By Julianne Klampe, Nate Erickson, Larissa Wurm, Noelle Smith, and Josh Schoenblatt
When in Rome talk to the Romans, yet the first person we ran into was a Canadian. He was a very polite gentleman, but he was not much help with directions because he mainly went from his home to his office at the Canadian Embassy.
We quickly moved on and found a cabbie, who knew the city a little better. He approached our apparently helpless group to point us in the right direction. While giving us directions, he gave us a short lesson on the orientation of the city, explaining the layout of lettered and numbered streets. It was a lot to take in at once, but even at least we absorbed some of it. He also told us he’d avoid the crowds on Inauguration Day, spending the day on his couch. We assume he’s been in the city long enough to see an inauguration or two.
After a small dose of caffeine we moved onto our first destination. There, we established ourselves as “The Vana White Group.”
We perfected our hand motions and you can see them throughout our pictures. We wandered along the national mall and found “The Castle.” That was just a quick stop considering we were more entertained by Inauguration Day set-up, construction, and selfies in front of The Washington Monument. As we walked towards the Einstein Statue, cars whizzed past us. We observed that local Washingtonians do plenty of j-walking. So we did too.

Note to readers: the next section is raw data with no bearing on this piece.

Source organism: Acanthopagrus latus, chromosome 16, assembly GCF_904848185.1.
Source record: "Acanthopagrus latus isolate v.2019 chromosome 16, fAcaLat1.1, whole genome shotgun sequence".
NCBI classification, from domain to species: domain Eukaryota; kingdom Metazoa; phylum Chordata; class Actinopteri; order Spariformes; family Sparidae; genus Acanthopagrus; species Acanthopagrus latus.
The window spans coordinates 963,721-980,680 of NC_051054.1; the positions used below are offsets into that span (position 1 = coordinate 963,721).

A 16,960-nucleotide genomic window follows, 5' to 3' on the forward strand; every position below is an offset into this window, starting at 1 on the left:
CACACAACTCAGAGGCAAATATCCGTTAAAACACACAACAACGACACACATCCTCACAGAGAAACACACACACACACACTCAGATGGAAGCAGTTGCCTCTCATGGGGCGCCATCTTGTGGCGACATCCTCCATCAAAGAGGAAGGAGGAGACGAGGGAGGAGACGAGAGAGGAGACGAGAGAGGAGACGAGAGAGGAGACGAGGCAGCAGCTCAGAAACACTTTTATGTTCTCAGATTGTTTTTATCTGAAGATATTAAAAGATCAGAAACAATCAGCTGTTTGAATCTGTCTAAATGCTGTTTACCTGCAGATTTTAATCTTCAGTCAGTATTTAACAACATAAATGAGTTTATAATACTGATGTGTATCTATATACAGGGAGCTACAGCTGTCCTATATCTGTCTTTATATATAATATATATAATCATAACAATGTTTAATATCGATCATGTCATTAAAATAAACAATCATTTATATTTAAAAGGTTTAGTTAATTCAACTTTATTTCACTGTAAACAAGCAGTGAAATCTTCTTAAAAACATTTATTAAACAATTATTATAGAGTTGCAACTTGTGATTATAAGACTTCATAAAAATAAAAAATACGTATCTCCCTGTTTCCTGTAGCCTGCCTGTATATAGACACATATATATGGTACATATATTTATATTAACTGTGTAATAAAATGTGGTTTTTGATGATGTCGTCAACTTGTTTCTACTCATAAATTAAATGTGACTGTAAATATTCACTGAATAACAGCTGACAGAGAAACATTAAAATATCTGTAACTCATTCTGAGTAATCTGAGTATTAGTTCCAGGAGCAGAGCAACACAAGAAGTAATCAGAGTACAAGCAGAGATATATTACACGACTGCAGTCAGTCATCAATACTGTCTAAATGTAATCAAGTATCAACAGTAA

When we arrived at the statue, we heard chanting voices nearby that drew our attention. We quickly realized it was a protest of some kind in front of the State Department building. The people were wearing brightly colored native clothing and waving flags. We were given a pamphlet that explained these were Burmesee people protesting terrorism in their home country. They were here because they are asking the State Department to intervene.
After pulling ourselves away from the protest, we walked up to the “Church of the Presidents.” We “Vana Whited” the sign that said the church was closed in our photo. We stopped for a quick bite before taking the metro to DuPont Circle. We looked the part of tourists, pulling out our maps several times. We tried not to feel self conscious about it, but the cameras around our necks probably gave us away anyway.
On the way to our final destination, we felt like we were contestants on “The Amazing Race,” literally running so that we wouldn’t be late. However, being “Iowa nice” we made time to actually give someone else directions in our hurry. No worries, we made it with seconds to spare.